How Not To Suck At Interviewing For A Job, Part II

Congratulations, you’ve made it past the first hurdle.

You’ve gotten past the gatekeepers, resume screeners, candidate tracking systems, and have gotten a call or email that someone would actually like to talk to you about hiring you for a job that they have open.

Now, let’s not kid ourselves – even though you’ve made it past the whirling blades of death at the entrance to the secret cave containing the buried treasure…there are still a lot of obstacles to be handled before you can start deciding what you need to pack in your cardbox box for your first day at the office to make it feel like “you”.

Let’s at least make it through the interview first.

Yesterday we got you through the prep work before the interview, so now let’s tackle the interview itself…

Interview day.  Keep calm, cowboy (or cowgirl, I guess).  No need to start having Niagara Falls running from your armpits…we’ll get you through this.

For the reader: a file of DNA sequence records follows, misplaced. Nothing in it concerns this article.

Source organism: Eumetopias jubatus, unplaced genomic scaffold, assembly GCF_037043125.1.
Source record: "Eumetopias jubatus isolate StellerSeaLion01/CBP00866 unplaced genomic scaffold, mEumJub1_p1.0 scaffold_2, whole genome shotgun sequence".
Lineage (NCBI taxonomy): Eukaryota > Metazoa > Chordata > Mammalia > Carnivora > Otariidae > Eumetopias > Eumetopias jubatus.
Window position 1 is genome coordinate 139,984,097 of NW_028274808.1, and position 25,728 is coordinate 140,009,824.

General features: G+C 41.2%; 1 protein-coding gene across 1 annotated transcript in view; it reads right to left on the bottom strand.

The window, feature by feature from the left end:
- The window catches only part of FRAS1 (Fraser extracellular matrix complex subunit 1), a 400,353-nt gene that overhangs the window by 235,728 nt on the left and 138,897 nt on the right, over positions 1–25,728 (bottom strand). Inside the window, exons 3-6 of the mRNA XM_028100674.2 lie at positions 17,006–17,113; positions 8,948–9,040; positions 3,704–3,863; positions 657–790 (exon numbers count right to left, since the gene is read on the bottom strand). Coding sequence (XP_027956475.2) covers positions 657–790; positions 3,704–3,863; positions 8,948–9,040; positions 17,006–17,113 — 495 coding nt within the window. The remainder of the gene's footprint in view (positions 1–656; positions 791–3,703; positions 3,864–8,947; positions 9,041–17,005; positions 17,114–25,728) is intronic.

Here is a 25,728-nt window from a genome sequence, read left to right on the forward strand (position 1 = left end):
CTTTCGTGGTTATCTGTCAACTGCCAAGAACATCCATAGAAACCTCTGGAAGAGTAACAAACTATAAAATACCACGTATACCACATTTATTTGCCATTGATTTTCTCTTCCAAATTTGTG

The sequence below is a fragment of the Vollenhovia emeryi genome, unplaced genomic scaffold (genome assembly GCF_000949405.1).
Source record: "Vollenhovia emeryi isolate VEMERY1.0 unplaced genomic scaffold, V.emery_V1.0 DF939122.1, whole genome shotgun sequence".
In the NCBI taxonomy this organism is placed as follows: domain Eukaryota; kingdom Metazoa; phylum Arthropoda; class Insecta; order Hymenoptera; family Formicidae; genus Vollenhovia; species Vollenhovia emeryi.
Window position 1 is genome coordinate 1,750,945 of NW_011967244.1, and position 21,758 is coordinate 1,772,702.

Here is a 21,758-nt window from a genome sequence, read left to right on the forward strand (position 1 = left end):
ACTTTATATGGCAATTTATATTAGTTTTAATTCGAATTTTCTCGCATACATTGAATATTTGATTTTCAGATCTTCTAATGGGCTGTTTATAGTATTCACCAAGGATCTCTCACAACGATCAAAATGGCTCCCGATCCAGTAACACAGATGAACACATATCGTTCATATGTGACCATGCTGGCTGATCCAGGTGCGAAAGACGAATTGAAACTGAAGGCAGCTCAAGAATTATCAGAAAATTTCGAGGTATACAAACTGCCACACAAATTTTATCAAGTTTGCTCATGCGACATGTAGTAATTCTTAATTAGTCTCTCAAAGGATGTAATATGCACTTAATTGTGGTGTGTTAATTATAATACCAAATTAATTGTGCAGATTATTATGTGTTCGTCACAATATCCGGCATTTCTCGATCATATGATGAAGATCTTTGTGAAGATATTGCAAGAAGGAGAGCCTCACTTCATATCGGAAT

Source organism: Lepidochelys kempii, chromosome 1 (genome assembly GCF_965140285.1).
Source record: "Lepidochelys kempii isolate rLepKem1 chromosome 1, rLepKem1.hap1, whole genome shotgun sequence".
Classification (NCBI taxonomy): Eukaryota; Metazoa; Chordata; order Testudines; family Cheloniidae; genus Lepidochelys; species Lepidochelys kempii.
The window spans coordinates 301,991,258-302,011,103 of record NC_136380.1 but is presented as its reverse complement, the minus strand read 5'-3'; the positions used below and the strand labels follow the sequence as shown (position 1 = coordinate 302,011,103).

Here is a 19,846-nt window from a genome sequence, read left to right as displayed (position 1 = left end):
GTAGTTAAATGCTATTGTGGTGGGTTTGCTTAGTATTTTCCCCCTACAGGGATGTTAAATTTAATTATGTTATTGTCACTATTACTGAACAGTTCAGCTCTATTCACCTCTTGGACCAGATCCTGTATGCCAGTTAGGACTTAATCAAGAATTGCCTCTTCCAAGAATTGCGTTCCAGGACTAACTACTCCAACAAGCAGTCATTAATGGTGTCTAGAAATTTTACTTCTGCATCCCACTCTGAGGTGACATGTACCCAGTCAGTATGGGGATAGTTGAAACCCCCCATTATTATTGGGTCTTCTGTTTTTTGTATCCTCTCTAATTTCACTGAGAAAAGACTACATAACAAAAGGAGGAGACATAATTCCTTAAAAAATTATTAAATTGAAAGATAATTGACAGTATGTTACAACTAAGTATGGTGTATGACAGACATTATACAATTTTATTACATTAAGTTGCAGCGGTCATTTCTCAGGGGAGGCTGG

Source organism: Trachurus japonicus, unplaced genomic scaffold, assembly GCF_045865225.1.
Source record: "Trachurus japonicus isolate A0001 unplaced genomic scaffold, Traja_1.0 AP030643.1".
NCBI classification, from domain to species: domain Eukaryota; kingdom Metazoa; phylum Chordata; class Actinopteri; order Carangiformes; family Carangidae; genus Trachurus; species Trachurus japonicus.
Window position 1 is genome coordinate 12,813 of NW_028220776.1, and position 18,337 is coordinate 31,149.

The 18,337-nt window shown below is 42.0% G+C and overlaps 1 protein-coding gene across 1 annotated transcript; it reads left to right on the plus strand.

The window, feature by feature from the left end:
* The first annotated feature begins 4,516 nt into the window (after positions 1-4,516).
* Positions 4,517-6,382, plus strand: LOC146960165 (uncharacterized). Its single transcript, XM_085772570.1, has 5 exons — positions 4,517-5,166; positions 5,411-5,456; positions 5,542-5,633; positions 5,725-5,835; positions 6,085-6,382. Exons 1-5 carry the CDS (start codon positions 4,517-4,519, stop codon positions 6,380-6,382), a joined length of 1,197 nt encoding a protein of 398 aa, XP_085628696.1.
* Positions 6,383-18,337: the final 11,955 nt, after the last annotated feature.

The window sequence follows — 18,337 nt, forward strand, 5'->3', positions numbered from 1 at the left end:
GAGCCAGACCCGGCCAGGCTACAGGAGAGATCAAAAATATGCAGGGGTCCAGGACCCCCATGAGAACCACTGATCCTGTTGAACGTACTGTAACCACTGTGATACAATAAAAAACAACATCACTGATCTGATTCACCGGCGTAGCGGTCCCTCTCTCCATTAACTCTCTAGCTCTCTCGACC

Check everything.  Twice.  Copies of your resume printed out and ready to go?  Good.  Put them in a folder and don’t spill coffee on them.  Find your car keys and put them with your resumes.  Double check your clothing selection and make sure you’re still happy with it.  Using a printed map?  Put it with the resumes.  Get yourself organized and ready to go long before you have to be walking out the door or on the phone.  Do you have the phone number of the recruiter in your phone?  The person you’ll be interviewing with?  Got everyone’s name written down so that you’ll have them handy?  Good.

Any breaking news?  Do a quick “latest” Google search for the company.  Maybe the CEO just got indicted that morning.  Maybe they just picked up a major client.  Maybe someone that works for them is getting nailed to the wall over a social media problem.  Walk in armed, folks.  Anything topical and relevant shows that you’re on top of things and interested.

Get ready.  Get dressed, grab your stuff, take one last look for everything…and if you’re heading into your job for the day, make sure everything you need is in the car before you pull out of the driveway.

Okay, so now you’re there (10 to 15 minutes early, right?  Right.), and it’s time to talk about the interview itself.